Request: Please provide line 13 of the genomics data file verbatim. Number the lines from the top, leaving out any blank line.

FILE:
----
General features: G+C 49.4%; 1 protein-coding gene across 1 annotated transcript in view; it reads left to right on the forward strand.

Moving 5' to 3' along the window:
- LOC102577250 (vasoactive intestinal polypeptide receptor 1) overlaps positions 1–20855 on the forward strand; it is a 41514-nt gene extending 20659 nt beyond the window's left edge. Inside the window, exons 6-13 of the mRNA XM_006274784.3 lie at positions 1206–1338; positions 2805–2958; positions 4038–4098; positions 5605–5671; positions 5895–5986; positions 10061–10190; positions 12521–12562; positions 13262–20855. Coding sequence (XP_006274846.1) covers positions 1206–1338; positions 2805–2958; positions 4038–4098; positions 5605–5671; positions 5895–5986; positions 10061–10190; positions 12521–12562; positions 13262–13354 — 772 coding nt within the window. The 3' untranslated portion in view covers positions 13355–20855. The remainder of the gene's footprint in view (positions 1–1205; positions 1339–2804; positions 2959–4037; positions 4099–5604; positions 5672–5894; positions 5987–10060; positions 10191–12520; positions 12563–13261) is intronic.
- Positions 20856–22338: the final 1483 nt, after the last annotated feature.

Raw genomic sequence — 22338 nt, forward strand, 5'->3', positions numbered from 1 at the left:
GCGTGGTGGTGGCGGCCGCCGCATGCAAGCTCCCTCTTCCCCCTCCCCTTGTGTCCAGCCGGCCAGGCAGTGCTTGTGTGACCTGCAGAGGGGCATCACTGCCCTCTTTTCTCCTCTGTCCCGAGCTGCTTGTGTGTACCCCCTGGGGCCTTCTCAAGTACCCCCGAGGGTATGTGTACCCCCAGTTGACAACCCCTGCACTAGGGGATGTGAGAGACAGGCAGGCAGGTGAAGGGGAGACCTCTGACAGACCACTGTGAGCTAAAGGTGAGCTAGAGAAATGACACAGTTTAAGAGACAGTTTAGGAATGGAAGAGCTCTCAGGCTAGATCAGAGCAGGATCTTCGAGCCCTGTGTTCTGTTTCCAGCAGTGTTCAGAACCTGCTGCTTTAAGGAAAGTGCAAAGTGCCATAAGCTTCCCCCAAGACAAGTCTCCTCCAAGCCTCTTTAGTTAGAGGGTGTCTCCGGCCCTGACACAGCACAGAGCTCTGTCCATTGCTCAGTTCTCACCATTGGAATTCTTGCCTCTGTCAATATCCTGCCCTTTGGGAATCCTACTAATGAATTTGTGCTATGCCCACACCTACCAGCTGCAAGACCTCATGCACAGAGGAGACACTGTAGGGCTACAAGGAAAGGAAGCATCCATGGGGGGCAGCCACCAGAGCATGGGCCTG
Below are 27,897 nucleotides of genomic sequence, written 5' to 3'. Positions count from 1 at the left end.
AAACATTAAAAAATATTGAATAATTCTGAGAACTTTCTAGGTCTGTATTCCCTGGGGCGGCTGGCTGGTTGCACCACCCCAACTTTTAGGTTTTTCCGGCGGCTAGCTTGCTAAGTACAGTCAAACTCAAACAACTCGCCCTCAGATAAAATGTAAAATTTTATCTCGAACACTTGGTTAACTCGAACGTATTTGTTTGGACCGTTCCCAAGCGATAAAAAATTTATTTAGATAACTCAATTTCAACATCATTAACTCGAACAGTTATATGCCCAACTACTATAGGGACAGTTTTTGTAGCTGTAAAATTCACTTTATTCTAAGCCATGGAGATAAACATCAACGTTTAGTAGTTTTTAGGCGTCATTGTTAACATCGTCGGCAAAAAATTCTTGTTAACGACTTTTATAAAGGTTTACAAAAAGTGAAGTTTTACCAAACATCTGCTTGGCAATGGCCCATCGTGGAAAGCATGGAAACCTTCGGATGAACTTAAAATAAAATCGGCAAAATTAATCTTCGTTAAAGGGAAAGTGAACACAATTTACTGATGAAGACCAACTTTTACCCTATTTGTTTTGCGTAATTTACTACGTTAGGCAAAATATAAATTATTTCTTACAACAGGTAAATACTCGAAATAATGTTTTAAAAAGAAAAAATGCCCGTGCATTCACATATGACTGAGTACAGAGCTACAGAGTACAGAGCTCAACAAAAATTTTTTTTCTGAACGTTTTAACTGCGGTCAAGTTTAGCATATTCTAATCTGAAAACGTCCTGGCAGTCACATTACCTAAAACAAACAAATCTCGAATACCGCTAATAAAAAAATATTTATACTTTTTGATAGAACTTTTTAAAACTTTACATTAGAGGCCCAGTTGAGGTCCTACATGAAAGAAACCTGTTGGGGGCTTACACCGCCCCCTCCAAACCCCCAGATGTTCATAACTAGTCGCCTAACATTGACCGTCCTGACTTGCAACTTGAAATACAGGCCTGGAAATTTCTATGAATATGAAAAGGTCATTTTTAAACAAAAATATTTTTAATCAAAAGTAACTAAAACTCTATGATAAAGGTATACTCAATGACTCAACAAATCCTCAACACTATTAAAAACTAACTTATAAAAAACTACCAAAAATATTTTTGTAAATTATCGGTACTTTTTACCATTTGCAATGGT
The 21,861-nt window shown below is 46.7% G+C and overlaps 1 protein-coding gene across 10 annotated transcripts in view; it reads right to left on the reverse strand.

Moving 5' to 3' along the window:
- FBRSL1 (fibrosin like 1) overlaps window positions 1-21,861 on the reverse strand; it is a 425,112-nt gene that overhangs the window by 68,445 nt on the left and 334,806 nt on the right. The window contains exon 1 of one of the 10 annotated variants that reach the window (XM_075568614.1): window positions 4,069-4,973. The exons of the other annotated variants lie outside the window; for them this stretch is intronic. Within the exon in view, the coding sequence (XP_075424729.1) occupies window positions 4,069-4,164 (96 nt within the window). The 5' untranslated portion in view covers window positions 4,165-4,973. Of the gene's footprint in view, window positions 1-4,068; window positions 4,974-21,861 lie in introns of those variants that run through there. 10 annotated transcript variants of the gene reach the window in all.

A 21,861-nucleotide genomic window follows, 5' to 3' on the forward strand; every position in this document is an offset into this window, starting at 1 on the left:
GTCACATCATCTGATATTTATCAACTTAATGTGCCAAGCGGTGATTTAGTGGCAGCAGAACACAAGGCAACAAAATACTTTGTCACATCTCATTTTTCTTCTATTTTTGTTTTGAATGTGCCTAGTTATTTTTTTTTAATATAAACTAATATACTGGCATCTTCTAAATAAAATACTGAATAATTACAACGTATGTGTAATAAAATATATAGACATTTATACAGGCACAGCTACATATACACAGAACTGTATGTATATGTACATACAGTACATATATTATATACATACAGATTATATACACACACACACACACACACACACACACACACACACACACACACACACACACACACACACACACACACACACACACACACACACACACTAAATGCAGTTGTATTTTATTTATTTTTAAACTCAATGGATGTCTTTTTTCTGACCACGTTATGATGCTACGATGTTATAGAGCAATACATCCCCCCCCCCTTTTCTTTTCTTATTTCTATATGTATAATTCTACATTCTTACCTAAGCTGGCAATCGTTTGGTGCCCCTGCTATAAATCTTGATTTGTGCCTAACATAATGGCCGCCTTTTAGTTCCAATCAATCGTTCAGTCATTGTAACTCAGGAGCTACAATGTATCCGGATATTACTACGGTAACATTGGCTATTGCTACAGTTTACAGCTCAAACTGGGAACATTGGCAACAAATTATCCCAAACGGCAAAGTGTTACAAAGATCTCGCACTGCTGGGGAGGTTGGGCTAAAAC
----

GTCACATCATCTGATATTTATCAACTTAATGTGCCAAGCGGTGATTTAGTGGCAGCAGAACACAAGGCAACAAAATACTTTGTCACATCTCATTTTTCTTCTATTTTTGTTTTGAATGTGCCTAGTTATTTTTTTTTAATATAAACTAATATACTGGCATCTTCTAAATAAAATACTGAATAATTACAACGTATGTGTAATAAAATATATAGACATTTATACAGGCACAGCTACATATACACAGAACTGTATGTATATGTACATACAGTACATATATTATATACATACAGATTATATACACACACACACACACACACACACACACACACACACACACACACACACACACACACACACACACACACACACACACACACACACACACTAAATGCAGTTGTATTTTATTTATTTTTAAACTCAATGGATGTCTTTTTTCTGACCACGTTATGATGCTACGATGTTATAGAGCAATACATCCCCCCCCCCTTTTCTTTTCTTATTTCTATATGTATAATTCTACATTCTTACCTAAGCTGGCAATCGTTTGGTGCCCCTGCTATAAATCTTGATTTGTGCCTAACATAATGGCCGCCTTTTAGTTCCAATCAATCGTTCAGTCATTGTAACTCAGGAGCTACAATGTATCCGGATATTACTACGGTAACATTGGCTATTGCTACAGTTTACAGCTCAAACTGGGAACATTGGCAACAAATTATCCCAAACGGCAAAGTGTTACAAAGATCTCGCACTGCTGGGGAGGTTGGGCTAAAAC